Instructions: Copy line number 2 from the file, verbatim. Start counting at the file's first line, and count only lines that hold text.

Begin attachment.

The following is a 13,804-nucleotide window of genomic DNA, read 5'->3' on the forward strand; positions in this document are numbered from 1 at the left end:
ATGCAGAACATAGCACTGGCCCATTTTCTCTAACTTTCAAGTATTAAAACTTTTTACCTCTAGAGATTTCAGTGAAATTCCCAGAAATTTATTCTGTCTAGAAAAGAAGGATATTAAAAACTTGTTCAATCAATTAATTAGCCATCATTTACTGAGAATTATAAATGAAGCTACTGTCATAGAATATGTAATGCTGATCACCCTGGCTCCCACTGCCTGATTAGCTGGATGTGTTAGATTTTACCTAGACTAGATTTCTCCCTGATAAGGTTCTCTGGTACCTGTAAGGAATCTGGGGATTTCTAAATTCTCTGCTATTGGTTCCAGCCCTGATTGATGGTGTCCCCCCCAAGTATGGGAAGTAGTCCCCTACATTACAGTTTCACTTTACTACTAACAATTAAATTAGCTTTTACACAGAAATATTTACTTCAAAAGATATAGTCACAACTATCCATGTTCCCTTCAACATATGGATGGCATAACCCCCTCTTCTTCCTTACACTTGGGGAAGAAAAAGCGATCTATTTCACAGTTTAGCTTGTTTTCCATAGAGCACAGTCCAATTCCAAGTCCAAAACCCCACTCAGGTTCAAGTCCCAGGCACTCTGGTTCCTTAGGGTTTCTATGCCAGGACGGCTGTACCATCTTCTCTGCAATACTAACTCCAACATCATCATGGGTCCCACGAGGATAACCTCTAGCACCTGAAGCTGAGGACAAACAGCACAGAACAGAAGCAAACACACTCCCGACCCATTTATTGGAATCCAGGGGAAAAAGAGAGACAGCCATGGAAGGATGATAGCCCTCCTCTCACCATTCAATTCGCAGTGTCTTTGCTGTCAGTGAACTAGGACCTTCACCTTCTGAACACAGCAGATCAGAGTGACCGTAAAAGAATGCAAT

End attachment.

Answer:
ATGCAGAACATAGCACTGGCCCATTTTCTCTAACTTTCAAGTATTAAAACTTTTTACCTCTAGAGATTTCAGTGAAATTCCCAGAAATTTATTCTGTCTAGAAAAGAAGGATATTAAAAACTTGTTCAATCAATTAATTAGCCATCATTTACTGAGAATTATAAATGAAGCTACTGTCATAGAATATGTAATGCTGATCACCCTGGCTCCCACTGCCTGATTAGCTGGATGTGTTAGATTTTACCTAGACTAGATTTCTCCCTGATAAGGTTCTCTGGTACCTGTAAGGAATCTGGGGATTTCTAAATTCTCTGCTATTGGTTCCAGCCCTGATTGATGGTGTCCCCCCCAAGTATGGGAAGTAGTCCCCTACATTACAGTTTCACTTTACTACTAACAATTAAATTAGCTTTTACACAGAAATATTTACTTCAAAAGATATAGTCACAACTATCCATGTTCCCTTCAACATATGGATGGCATAACCCCCTCTTCTTCCTTACACTTGGGGAAGAAAAAGCGATCTATTTCACAGTTTAGCTTGTTTTCCATAGAGCACAGTCCAATTCCAAGTCCAAAACCCCACTCAGGTTCAAGTCCCAGGCACTCTGGTTCCTTAGGGTTTCTATGCCAGGACGGCTGTACCATCTTCTCTGCAATACTAACTCCAACATCATCATGGGTCCCACGAGGATAACCTCTAGCACCTGAAGCTGAGGACAAACAGCACAGAACAGAAGCAAACACACTCCCGACCCATTTATTGGAATCCAGGGGAAAAAGAGAGACAGCCATGGAAGGATGATAGCCCTCCTCTCACCATTCAATTCGCAGTGTCTTTGCTGTCAGTGAACTAGGACCTTCACCTTCTGAACACAGCAGATCAGAGTGACCGTAAAAGAATGCAAT